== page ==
Supporting Neuro-Divergent Children and Young People and Their Families – a conference for Shropshire social care teams.


On 28th November PACC facilitated a conference for Shropshire social care teams looking at how to support neuro-divergent children and young people and their families.  The conference was funded as part of the Autism in Schools project, by theNHS  Shropshire, Telford 7 wrekin Integrated Care Board.

While the Autism in Schools project started with a focus specifically on those with Autism only, the learning from the project is applicable to all those who are neuro divergent, including those living with a Learning disability, ADHD or any neurological difference and who may find themselves at odds with how the rest of society generally operates.  The key message for the conference was that neurological difference brings benefits and challenges and the degree to which this happens is dependent on how those who might be classed as neuro typical, decide to understand and respond to this difference.

PACC opened the conference by sharing an insight into the lives of neurodivergent families, looking at the impact on both parent carer and neuro-divergent children and young people.  We talked about the isolation often experienced by families and the impact on parent carers mental health, along with sharing feedback from children and young people which highlights how being different and struggling to understand the world around them is hard work and exhausting.  Our main message was that at the point that families asks the system for help, they were likely to have been struggling for some time and need to be met with understanding and empathy. You can read the transcript of PACC’s presentation and the accompanying PowerPoint by clicking on the links.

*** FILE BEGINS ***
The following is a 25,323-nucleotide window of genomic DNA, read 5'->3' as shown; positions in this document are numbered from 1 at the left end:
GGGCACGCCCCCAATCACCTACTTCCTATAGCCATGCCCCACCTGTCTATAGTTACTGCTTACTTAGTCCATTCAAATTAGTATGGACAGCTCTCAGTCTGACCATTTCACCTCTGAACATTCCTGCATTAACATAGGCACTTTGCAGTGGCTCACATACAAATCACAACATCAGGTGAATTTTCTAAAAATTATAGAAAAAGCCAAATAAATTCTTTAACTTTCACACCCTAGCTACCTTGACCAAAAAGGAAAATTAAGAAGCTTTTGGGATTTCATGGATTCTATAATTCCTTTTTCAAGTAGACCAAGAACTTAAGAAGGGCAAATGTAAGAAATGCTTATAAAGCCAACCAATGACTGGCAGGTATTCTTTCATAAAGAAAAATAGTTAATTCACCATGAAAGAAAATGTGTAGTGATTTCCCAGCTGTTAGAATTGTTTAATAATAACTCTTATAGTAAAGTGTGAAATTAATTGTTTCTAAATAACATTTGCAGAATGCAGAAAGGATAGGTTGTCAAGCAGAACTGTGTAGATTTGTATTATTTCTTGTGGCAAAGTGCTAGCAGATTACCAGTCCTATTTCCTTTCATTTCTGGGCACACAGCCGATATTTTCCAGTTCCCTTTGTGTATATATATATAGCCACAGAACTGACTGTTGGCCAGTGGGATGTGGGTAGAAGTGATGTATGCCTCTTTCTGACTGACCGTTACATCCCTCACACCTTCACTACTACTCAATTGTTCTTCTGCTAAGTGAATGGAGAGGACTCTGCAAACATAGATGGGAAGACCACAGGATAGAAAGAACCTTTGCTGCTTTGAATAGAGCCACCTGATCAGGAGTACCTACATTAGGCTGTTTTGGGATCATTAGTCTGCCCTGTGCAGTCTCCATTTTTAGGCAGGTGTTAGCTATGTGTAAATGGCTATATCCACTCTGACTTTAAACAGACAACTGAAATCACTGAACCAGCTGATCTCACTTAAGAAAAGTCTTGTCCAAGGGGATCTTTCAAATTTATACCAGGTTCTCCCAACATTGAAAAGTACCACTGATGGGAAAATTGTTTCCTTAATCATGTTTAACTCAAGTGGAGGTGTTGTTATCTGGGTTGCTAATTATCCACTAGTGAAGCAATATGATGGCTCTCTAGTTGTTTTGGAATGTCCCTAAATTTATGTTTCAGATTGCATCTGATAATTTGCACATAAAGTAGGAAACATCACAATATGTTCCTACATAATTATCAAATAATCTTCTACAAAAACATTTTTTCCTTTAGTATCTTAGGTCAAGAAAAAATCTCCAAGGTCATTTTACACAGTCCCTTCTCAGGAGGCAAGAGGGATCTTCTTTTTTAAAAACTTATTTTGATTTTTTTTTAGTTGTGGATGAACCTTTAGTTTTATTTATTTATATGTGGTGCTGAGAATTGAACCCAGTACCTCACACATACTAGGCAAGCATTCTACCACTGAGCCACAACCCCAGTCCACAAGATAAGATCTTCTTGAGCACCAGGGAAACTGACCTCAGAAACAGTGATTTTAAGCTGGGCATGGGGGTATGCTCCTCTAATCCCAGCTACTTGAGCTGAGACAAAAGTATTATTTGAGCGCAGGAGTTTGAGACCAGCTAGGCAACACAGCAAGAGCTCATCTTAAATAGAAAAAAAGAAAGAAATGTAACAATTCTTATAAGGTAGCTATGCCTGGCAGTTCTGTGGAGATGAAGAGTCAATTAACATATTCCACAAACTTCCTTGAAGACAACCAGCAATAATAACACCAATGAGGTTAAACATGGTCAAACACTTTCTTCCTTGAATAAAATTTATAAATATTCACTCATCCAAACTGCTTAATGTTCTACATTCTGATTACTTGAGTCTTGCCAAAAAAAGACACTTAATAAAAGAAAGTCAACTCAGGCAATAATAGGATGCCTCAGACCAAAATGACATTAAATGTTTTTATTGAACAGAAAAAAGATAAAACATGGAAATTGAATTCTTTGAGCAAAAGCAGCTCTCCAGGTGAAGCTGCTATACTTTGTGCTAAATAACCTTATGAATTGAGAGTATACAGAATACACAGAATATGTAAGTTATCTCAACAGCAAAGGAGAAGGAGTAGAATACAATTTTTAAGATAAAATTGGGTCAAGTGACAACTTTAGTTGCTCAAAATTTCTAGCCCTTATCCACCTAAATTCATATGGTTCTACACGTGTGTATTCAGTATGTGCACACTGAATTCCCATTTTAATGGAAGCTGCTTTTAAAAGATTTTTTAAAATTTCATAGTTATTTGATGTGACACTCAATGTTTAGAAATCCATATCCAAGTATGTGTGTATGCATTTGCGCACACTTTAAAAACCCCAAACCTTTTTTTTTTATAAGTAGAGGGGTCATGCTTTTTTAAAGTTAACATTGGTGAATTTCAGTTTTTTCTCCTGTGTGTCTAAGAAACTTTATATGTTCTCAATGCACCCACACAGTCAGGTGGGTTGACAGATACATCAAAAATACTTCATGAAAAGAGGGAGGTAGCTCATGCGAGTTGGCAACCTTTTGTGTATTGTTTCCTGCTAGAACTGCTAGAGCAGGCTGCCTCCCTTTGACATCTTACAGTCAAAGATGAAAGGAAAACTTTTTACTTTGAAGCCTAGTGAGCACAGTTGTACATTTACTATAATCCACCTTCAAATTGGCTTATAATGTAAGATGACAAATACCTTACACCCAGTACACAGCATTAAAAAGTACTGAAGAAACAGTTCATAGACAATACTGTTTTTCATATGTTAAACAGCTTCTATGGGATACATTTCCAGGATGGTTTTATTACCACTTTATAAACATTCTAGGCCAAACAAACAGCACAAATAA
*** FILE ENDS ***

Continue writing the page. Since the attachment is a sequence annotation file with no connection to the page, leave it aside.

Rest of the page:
The next speaker was Dr Steve Farmer from the BeeU (Midland Partnership Foundation Trust) Learning Disability Team, who talked about Positive Behaviour Support (PBS) and how using this approach to improve children’s and young people’s quality of life it can reduce ‘behaviours of concern’. This stimulated a discussion about how social care teams can support early intervention and promote PBS to families and the need for each part of the support system to work together. You can read this presentation by clicking here.

In the afternoon we focused on introducing parts of the system that can offer support to neurodivergent families at different points in their journey.  This included;

We would like to thank all the speakers and those who attended to on the day. 

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